The only thing the Colonel could possibly be referring to was a supposed "worker meeting" that we learned was to be a staged "dog and pony" show controlled and orchestrated by Classic management on Friday, June 17.  This is how the meeting was described by a Jordanian newspaper ("Tell me" June 19, 2011), "...that the factory management in the industrial city of Al Hassan in the Irbid precinct forced the workers to go out in a demonstration against the American report that said there were rape cases of the female workers [in the factory]."  Moreover, "...the factory management met with the workers and told them that in case they did not deny the report, they will close the factory and fire the workers."  The workers were also obligated to paint banners in English which read, "You do it, Sanal" (referring to Classic's owner), and "IGLHR, You can't teach us about Human Rights.  Classic has already taught us very well."   It is true we did not go to this meeting.  No one could possibly take such a ridiculous and staged meeting seriously.  While this ridiculous charade was being staged at Al Hassan, our delegation was working to rescue a young Bangladeshi woman who had been raped at Classic.  (We were completely unaware that representatives of the Sri Lankan government planned to be there.)

Again, no one from the Ministry of Foreign Employment ever communicated with us or asked to meet us.

The Institute has had large and serious meetings with the Classic workers.  For example, in 2008 we held a meeting with 800 Classic workers at the auditorium in Al Hassan.  Classic management was prohibited from attending, as was the Jordanian police.  The meeting was between the workers, the Institute and the Jordanian Ministry of Labour.  So there are ways to structure a meeting so the workers can speak the truth without fear of retaliation or dismissal.  But to organise such a meeting, you have to want to get to the truth.

A women's rights advocate in Sri Lanka shocked us when she explained that there are worse things than rape.  If a young Sri Lankan woman publicly admits to being a rape victim, her chances of getting married are nil, and any hopes she had for her future would be destroyed.  The young women guest workers at Classic are in a trap, unable to speak out or fight back.  The serial rapist, Anil Santha, lets his young victims know that if they ever speak so much as a word regarding his abuse, he will have them imprisoned.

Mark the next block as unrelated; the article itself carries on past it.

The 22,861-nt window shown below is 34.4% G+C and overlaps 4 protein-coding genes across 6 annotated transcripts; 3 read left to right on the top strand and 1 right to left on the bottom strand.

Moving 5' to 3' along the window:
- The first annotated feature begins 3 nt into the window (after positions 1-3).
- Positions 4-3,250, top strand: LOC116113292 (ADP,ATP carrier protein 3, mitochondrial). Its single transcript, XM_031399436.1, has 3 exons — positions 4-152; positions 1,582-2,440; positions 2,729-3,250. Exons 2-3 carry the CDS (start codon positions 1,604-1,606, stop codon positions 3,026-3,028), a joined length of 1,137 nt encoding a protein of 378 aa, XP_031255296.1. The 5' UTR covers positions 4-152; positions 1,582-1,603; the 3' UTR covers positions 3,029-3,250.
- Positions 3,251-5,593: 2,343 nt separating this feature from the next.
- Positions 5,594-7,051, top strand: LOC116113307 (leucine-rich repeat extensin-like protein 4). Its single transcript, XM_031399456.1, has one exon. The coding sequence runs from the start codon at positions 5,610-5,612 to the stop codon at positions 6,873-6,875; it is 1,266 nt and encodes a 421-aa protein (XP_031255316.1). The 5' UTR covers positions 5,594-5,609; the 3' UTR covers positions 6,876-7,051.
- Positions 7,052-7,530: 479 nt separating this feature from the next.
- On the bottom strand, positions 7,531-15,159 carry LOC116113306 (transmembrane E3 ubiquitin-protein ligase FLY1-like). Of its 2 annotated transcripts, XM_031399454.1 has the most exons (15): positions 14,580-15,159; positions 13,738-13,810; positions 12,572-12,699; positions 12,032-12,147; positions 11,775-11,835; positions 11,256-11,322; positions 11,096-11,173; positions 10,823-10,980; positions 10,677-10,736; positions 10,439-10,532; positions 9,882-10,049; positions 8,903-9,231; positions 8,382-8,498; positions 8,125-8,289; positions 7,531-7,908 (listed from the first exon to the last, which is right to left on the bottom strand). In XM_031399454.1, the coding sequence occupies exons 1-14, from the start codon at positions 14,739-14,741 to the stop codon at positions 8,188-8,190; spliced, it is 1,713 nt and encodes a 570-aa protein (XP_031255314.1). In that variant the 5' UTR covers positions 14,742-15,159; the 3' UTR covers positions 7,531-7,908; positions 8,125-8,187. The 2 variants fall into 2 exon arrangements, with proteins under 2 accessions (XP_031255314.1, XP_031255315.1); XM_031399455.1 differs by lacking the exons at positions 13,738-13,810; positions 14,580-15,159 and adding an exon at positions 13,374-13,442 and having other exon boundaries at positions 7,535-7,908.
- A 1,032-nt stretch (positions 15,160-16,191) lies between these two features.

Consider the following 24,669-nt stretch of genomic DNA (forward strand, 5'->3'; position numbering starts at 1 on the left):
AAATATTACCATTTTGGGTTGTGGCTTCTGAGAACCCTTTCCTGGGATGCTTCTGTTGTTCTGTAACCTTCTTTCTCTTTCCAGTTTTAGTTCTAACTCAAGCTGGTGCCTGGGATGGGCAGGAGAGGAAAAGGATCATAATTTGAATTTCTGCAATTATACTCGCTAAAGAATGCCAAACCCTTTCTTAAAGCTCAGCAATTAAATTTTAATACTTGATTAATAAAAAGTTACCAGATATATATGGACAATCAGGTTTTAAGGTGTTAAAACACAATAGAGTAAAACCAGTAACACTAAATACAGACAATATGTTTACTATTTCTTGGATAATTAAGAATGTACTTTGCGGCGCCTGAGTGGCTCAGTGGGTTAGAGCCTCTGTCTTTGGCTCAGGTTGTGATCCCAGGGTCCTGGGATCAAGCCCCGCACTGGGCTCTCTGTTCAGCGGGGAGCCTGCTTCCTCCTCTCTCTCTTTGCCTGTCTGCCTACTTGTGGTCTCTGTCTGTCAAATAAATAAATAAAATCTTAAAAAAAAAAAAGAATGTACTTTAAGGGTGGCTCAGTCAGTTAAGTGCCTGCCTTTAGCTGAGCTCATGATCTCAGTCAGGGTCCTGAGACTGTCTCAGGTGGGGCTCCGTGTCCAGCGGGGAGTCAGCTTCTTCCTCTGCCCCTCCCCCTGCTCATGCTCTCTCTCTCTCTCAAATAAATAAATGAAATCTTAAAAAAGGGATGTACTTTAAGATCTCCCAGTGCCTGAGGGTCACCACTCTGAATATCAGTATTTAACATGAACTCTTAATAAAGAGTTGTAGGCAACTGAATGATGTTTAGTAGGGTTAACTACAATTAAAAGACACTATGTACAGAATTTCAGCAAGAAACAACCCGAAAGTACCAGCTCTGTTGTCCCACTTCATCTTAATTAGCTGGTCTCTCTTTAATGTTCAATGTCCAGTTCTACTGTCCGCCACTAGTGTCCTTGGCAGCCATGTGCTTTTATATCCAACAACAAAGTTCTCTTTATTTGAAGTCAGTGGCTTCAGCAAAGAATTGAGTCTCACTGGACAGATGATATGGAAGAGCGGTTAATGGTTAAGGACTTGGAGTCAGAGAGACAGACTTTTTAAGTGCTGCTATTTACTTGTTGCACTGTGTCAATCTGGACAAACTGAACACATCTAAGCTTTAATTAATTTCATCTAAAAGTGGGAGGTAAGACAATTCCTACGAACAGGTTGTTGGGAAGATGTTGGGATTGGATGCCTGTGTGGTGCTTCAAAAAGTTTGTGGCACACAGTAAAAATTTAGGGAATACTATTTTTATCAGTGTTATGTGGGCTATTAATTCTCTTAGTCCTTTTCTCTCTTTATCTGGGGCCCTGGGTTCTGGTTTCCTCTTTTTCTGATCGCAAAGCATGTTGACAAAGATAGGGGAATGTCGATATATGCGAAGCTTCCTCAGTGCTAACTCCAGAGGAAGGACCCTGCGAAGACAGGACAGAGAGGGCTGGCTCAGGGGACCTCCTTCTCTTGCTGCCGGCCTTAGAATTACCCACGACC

Everyone knows that Anil Santha was twice expelled from Jordan, in 2008 and again in November 2010, for sexually attacking and raping young women.  In November 2010, over 2400 Sri Lankan and Indian workers went  on strike to end the rape and abuse of the young Sri Lankan women.  Here too, the Ministry of Foreign Employment got it wrong.  Chairman Kingsley Ranawaka went out of his way to concoct a story that there was a clash between the Sri Lankans and the Indonesian workers (but there are no Indonesians in Jordan's garment factories), which had nothing to do with the sexual assault of young women at Classic.

We will never abandon the rape victims at Classic.  We will not go away.  We will start a popular campaign in the United States, especially among women, alerting them to the widespread sexual abuse and other serious women's and human rights violations at Classic, where young women guest workers from Sri Lanka are sewing the clothing that we purchase here in the United States.

I cannot go into details, but I can say that Leo Gerard, the president of the United Steelworkers union in the United States and Canada, is deeply involved in supporting the rights of the Sri Lankan guest workers at Classic and is in weekly and sometimes daily contact with the highest levels of the U.S. Government.  Our next step will be to expand the Classic campaign to the United Kingdom, where we have many contacts.  Following that we will alert international human and women's rights governmental agencies and NGOs.

Institute for Global Labour and Human Rights,
Charles Kernaghan.